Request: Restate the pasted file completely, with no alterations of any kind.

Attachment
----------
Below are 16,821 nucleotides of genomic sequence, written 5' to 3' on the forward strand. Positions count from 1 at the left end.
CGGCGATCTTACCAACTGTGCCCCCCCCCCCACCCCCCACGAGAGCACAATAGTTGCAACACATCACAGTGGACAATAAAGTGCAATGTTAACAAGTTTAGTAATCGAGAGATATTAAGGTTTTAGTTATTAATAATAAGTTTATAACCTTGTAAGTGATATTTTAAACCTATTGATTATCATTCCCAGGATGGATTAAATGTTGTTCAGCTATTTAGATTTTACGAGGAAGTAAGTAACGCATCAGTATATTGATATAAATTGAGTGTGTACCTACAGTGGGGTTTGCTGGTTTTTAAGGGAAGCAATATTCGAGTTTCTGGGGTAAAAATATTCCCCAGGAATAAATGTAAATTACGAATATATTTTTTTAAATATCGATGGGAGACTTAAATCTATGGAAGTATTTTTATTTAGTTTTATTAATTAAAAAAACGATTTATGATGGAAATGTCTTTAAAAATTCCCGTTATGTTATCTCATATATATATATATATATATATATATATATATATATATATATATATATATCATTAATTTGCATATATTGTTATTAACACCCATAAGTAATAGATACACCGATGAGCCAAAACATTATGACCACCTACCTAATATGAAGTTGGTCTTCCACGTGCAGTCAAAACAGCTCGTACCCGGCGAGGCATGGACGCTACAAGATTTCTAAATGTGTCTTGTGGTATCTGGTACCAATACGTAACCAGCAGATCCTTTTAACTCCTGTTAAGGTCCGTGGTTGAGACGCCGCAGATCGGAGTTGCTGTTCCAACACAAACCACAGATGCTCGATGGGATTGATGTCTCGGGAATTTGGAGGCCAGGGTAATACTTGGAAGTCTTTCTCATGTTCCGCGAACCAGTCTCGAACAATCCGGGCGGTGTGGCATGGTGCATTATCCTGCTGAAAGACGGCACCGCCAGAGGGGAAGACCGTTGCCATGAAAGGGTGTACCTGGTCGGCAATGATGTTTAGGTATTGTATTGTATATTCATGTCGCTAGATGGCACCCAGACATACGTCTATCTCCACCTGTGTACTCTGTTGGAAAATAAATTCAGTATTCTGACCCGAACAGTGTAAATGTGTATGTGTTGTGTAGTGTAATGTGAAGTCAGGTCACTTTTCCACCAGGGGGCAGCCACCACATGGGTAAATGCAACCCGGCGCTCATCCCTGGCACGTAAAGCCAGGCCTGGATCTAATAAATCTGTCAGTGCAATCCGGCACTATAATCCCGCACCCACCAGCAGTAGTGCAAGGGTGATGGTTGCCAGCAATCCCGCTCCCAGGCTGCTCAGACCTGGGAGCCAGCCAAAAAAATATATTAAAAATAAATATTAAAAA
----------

Below are 16,821 nucleotides of genomic sequence, written 5' to 3' on the forward strand. Positions count from 1 at the left end.
CGGCGATCTTACCAACTGTGCCCCCCCCCCCACCCCCCACGAGAGCACAATAGTTGCAACACATCACAGTGGACAATAAAGTGCAATGTTAACAAGTTTAGTAATCGAGAGATATTAAGGTTTTAGTTATTAATAATAAGTTTATAACCTTGTAAGTGATATTTTAAACCTATTGATTATCATTCCCAGGATGGATTAAATGTTGTTCAGCTATTTAGATTTTACGAGGAAGTAAGTAACGCATCAGTATATTGATATAAATTGAGTGTGTACCTACAGTGGGGTTTGCTGGTTTTTAAGGGAAGCAATATTCGAGTTTCTGGGGTAAAAATATTCCCCAGGAATAAATGTAAATTACGAATATATTTTTTTAAATATCGATGGGAGACTTAAATCTATGGAAGTATTTTTATTTAGTTTTATTAATTAAAAAAACGATTTATGATGGAAATGTCTTTAAAAATTCCCGTTATGTTATCTCATATATATATATATATATATATATATATATATATATATATATATATATATCATTAATTTGCATATATTGTTATTAACACCCATAAGTAATAGATACACCGATGAGCCAAAACATTATGACCACCTACCTAATATGAAGTTGGTCTTCCACGTGCAGTCAAAACAGCTCGTACCCGGCGAGGCATGGACGCTACAAGATTTCTAAATGTGTCTTGTGGTATCTGGTACCAATACGTAACCAGCAGATCCTTTTAACTCCTGTTAAGGTCCGTGGTTGAGACGCCGCAGATCGGAGTTGCTGTTCCAACACAAACCACAGATGCTCGATGGGATTGATGTCTCGGGAATTTGGAGGCCAGGGTAATACTTGGAAGTCTTTCTCATGTTCCGCGAACCAGTCTCGAACAATCCGGGCGGTGTGGCATGGTGCATTATCCTGCTGAAAGACGGCACCGCCAGAGGGGAAGACCGTTGCCATGAAAGGGTGTACCTGGTCGGCAATGATGTTTAGGTATTGTATTGTATATTCATGTCGCTAGATGGCACCCAGACATACGTCTATCTCCACCTGTGTACTCTGTTGGAAAATAAATTCAGTATTCTGACCCGAACAGTGTAAATGTGTATGTGTTGTGTAGTGTAATGTGAAGTCAGGTCACTTTTCCACCAGGGGGCAGCCACCACATGGGTAAATGCAACCCGGCGCTCATCCCTGGCACGTAAAGCCAGGCCTGGATCTAATAAATCTGTCAGTGCAATCCGGCACTATAATCCCGCACCCACCAGCAGTAGTGCAAGGGTGATGGTTGCCAGCAATCCCGCTCCCAGGCTGCTCAGACCTGGGAGCCAGCCAAAAAAATATATTAAAAATAAATATTAAAAA